The biggest of these in the late Sixties was The Jefferson Airplane and probably the most Art Rock of the bunch.Why?Because they never seemed to care much about making hits, but strangely they didn't have the keyboard emphasis that most other Art Rock bands did.The band hit their peak in Art with After Bathing At Baxters, but there wasn't a hit single on that album and afterwards they concentrated on shorter pieces.The great exception to this was Paul Kantner's 1970 solo album Blows Against The Empire, which features Grace Slick and Jack Cassady of the Airplane in addition to David Crosby, Graham Nash, Jerry Garcia, Mickey Hart, David Freiberg, and others.The title piece was a twenty minute suite that told the story of hijacking the first starship and contained some fantastic work, and there were more keyboards than most Airplane albums, including some fine spacey sound effects that simulated the Starship.The final piece of the suite, "Have You Seen The Stars Tonight," still ranks as one of the best single pieces out of the Airplane's whole catalogue and that suite is arguably the best single side on any of their albums.
The Steve Miller Band also had quite a lot of Art Rock in the early albums, but especially so on the first, Children Of The Future, which has quintessential mellotron work and segues through completely on the title side.It rivals anything the Moody Blues ever did with the mellotron.Steve still had a flair for Art Rock well into the Seventies on shorter pieces like "Baby's House" from Your Saving Grace that features Nicky Hopkins on piano and organ.By the way, Nicky Hopkins, almost wherever he plays, you can consider the cut Art Rock, even when it's with the Rolling Stones.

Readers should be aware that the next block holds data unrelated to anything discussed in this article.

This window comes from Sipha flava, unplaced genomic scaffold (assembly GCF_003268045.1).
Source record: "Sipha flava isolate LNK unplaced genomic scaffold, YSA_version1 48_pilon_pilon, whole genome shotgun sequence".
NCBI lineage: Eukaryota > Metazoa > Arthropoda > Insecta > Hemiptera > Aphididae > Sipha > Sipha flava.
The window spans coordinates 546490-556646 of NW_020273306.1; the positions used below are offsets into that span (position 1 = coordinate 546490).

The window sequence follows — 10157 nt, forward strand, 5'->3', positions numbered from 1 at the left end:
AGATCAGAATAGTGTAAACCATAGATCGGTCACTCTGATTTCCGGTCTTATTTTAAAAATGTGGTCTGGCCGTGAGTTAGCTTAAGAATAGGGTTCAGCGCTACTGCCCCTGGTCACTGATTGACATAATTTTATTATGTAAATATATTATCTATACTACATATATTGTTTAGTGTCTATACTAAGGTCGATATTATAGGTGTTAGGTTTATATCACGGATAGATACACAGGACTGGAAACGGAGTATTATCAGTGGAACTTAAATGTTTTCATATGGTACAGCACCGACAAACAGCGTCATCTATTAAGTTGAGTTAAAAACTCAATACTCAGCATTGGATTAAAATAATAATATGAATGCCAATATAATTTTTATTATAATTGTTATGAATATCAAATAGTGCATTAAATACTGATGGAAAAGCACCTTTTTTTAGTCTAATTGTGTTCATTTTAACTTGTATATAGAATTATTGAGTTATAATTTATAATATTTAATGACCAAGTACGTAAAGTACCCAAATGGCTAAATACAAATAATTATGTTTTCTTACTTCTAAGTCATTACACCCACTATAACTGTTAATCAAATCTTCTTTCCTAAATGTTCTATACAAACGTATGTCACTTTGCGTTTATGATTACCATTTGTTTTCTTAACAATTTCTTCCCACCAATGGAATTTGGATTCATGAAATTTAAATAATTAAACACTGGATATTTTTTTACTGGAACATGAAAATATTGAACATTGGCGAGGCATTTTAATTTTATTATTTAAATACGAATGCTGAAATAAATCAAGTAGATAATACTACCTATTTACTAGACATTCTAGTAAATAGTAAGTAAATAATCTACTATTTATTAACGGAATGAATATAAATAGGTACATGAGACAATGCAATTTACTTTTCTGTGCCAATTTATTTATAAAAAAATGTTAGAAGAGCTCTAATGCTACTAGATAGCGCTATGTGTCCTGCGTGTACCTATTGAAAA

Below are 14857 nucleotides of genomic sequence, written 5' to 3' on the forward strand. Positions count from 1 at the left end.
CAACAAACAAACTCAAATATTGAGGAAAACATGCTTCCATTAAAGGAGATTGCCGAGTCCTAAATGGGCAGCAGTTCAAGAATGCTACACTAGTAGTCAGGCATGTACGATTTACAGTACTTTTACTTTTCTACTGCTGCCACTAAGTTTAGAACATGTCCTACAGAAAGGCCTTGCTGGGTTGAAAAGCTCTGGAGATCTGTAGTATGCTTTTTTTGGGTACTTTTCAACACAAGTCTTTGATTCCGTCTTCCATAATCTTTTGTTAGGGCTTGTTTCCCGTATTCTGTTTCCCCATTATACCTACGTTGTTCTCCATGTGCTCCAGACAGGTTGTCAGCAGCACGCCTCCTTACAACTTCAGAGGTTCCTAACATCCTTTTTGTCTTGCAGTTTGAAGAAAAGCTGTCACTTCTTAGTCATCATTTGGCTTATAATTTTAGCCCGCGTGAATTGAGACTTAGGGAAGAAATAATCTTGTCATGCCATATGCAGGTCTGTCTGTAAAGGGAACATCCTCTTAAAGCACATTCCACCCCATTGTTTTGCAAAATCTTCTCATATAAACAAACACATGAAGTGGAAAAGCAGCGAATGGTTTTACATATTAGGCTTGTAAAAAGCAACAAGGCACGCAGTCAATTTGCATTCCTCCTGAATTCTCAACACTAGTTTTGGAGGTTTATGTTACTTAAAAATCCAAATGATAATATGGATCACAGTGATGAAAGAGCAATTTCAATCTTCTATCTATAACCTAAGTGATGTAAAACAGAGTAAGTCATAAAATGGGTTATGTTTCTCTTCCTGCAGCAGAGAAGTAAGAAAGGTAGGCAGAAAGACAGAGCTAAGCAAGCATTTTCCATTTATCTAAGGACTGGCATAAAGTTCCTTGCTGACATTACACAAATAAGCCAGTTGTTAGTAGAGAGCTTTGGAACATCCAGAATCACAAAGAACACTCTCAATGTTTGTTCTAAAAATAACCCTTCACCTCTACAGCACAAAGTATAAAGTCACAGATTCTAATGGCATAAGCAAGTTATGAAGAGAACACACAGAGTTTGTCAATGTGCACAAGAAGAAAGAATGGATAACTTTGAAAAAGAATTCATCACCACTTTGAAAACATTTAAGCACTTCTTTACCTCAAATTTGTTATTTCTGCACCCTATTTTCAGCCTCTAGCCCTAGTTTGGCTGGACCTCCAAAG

Question over here, David?Isn't Hopkins from England?
Absolutely he is.But he also shows up in so many fine American pieces and I really hadn't the proper place to mention him before.He's one of the all time great session men of the Sixties and Seventies and is probably most famous for his piano work on several albums by the Rolling Stones, Jeff Beck and on a lot of The Beatles solo work; but Hopkins was also a full member of the American band Quicksilver by their third album and gave much of their later work strong keyboard presence.
Anyway Art Rock requires more structure than The Dead used on most of their performances but some of the later albums from the Seventies, most notably Blues For Allah and Terrapin Station, are very good examples of Art Rock.Also you should include Jerry Garcia's first solo album, Garcia, in this category as it was very experimental and features quite a lot more synthesizers than any other Dead album.In their live shows, you're right, their music melted into this big pot of bubbling hippie jazz.Fun in its own way but not Art Rock.
Early works like The Gift, Heroin and Sister Ray are very experimental, non-pop affairs that are very intellectual but in a confrontational, shocking way and I think they qualify as Art Rock even though the Velvets weren't much for keyboards and don't sound at all like the flower power types from the West Coast.Punk owes a lot more to them than Art Rock.